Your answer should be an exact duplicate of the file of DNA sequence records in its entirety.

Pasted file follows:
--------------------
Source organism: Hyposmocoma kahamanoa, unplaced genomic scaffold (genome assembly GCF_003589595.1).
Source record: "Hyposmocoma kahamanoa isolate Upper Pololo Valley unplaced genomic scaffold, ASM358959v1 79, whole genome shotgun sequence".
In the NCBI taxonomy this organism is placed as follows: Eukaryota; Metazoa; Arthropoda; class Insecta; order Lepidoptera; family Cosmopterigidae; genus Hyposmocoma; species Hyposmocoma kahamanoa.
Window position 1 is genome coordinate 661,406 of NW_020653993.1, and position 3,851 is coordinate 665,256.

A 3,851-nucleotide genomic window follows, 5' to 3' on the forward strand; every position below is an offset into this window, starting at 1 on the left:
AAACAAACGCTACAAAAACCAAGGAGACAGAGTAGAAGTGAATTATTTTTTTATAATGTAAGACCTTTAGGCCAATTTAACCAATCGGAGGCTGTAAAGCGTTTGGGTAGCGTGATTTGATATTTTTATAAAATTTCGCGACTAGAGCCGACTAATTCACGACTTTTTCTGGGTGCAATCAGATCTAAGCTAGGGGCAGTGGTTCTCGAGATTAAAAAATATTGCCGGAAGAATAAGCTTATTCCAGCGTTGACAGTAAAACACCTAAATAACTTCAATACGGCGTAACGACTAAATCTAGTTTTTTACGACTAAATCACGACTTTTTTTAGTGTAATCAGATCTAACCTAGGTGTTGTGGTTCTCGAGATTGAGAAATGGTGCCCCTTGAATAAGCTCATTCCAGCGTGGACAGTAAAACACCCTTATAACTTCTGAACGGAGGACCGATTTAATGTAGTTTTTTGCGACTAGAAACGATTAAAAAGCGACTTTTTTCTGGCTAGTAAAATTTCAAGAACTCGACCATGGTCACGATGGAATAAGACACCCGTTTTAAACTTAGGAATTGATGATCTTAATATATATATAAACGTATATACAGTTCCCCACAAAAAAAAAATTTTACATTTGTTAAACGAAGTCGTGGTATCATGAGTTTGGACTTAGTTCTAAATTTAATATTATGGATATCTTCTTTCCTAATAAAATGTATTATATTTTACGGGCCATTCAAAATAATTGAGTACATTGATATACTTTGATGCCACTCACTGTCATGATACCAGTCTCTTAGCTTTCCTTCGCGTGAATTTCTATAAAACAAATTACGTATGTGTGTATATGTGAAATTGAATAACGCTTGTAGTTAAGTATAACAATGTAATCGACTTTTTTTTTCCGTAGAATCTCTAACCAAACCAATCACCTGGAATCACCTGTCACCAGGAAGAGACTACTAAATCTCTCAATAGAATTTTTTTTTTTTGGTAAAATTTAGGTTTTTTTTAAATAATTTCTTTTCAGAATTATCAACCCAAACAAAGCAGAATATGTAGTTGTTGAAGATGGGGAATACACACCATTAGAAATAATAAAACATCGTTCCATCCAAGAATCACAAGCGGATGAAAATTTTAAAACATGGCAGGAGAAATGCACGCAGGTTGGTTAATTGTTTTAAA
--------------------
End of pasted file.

Source organism: Hyposmocoma kahamanoa, unplaced genomic scaffold (genome assembly GCF_003589595.1).
Source record: "Hyposmocoma kahamanoa isolate Upper Pololo Valley unplaced genomic scaffold, ASM358959v1 79, whole genome shotgun sequence".
In the NCBI taxonomy this organism is placed as follows: Eukaryota; Metazoa; Arthropoda; class Insecta; order Lepidoptera; family Cosmopterigidae; genus Hyposmocoma; species Hyposmocoma kahamanoa.
Window position 1 is genome coordinate 661,406 of NW_020653993.1, and position 3,851 is coordinate 665,256.

A 3,851-nucleotide genomic window follows, 5' to 3' on the forward strand; every position below is an offset into this window, starting at 1 on the left:
AAACAAACGCTACAAAAACCAAGGAGACAGAGTAGAAGTGAATTATTTTTTTATAATGTAAGACCTTTAGGCCAATTTAACCAATCGGAGGCTGTAAAGCGTTTGGGTAGCGTGATTTGATATTTTTATAAAATTTCGCGACTAGAGCCGACTAATTCACGACTTTTTCTGGGTGCAATCAGATCTAAGCTAGGGGCAGTGGTTCTCGAGATTAAAAAATATTGCCGGAAGAATAAGCTTATTCCAGCGTTGACAGTAAAACACCTAAATAACTTCAATACGGCGTAACGACTAAATCTAGTTTTTTACGACTAAATCACGACTTTTTTTAGTGTAATCAGATCTAACCTAGGTGTTGTGGTTCTCGAGATTGAGAAATGGTGCCCCTTGAATAAGCTCATTCCAGCGTGGACAGTAAAACACCCTTATAACTTCTGAACGGAGGACCGATTTAATGTAGTTTTTTGCGACTAGAAACGATTAAAAAGCGACTTTTTTCTGGCTAGTAAAATTTCAAGAACTCGACCATGGTCACGATGGAATAAGACACCCGTTTTAAACTTAGGAATTGATGATCTTAATATATATATAAACGTATATACAGTTCCCCACAAAAAAAAAATTTTACATTTGTTAAACGAAGTCGTGGTATCATGAGTTTGGACTTAGTTCTAAATTTAATATTATGGATATCTTCTTTCCTAATAAAATGTATTATATTTTACGGGCCATTCAAAATAATTGAGTACATTGATATACTTTGATGCCACTCACTGTCATGATACCAGTCTCTTAGCTTTCCTTCGCGTGAATTTCTATAAAACAAATTACGTATGTGTGTATATGTGAAATTGAATAACGCTTGTAGTTAAGTATAACAATGTAATCGACTTTTTTTTTCCGTAGAATCTCTAACCAAACCAATCACCTGGAATCACCTGTCACCAGGAAGAGACTACTAAATCTCTCAATAGAATTTTTTTTTTTTGGTAAAATTTAGGTTTTTTTTAAATAATTTCTTTTCAGAATTATCAACCCAAACAAAGCAGAATATGTAGTTGTTGAAGATGGGGAATACACACCATTAGAAATAATAAAACATCGTTCCATCCAAGAATCACAAGCGGATGAAAATTTTAAAACATGGCAGGAGAAATGCACGCAGGTTGGTTAATTGTTTTAAA